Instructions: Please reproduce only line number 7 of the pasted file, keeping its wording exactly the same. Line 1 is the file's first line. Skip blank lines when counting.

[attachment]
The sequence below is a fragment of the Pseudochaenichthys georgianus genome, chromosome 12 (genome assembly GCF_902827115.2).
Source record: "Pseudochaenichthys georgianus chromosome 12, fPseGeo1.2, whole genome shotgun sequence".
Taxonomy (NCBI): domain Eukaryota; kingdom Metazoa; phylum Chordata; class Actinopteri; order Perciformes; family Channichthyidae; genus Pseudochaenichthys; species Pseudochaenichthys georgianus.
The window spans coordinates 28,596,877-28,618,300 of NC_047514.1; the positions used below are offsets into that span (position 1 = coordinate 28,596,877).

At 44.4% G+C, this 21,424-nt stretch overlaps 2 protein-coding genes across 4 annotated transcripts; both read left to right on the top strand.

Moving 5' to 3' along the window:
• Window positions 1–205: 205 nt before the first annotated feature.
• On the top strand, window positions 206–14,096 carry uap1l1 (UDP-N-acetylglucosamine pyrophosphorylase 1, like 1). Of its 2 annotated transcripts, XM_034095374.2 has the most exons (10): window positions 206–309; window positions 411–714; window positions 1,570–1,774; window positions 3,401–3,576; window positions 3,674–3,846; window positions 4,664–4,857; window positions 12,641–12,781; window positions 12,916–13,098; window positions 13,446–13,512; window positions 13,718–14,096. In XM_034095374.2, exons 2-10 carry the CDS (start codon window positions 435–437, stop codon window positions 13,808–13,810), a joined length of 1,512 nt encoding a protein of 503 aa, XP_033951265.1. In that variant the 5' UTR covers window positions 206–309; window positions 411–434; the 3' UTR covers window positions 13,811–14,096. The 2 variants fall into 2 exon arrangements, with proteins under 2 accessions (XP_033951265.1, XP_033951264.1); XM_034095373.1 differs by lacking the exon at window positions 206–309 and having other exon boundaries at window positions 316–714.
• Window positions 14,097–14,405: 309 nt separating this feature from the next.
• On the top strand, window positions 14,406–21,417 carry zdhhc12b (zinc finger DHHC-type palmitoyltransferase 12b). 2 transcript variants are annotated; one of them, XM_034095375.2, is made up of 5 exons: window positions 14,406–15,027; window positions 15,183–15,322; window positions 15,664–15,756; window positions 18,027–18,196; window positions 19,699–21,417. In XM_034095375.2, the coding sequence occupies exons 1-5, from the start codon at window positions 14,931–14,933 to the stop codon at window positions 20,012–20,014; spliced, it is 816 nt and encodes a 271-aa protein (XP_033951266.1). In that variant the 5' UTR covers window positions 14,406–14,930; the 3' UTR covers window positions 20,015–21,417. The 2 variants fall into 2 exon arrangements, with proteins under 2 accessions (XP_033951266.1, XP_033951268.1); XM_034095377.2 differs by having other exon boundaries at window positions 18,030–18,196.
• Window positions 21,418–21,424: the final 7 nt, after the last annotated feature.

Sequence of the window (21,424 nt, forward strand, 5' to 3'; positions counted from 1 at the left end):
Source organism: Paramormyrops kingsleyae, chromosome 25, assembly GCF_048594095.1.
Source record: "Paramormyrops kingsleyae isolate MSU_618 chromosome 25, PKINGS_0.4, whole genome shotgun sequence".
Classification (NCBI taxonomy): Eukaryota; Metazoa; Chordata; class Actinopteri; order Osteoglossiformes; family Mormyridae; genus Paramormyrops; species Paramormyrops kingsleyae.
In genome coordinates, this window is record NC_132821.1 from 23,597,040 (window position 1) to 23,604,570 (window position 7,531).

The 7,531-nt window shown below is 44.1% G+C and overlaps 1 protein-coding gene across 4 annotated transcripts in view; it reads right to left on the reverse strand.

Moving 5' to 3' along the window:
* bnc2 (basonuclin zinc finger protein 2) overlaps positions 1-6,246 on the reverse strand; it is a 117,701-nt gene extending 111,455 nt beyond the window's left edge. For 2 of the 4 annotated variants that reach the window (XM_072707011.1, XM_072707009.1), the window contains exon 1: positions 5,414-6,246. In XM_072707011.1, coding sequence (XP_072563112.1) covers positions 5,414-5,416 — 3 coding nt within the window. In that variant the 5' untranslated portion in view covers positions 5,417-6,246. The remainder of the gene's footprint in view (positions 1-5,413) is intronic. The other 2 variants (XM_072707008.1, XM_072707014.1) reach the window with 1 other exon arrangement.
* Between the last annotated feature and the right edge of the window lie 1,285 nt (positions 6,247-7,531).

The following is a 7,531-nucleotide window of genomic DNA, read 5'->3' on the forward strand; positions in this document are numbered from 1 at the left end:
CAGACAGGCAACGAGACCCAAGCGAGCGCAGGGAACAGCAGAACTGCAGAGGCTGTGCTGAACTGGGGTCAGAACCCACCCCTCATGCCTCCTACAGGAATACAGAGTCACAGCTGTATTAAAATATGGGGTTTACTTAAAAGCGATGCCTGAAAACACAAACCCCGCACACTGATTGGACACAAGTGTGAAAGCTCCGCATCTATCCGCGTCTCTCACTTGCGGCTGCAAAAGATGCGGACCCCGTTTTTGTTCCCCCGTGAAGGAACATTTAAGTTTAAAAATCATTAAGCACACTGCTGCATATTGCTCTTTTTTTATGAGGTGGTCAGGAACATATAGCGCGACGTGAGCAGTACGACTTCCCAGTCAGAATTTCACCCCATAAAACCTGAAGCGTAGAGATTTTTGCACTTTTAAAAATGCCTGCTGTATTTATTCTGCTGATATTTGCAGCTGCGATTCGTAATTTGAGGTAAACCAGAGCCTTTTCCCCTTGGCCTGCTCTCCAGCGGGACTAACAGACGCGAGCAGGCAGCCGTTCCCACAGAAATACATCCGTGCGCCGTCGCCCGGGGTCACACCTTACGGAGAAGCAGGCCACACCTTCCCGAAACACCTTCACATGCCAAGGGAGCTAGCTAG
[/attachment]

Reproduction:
• Window positions 1–205: 205 nt before the first annotated feature.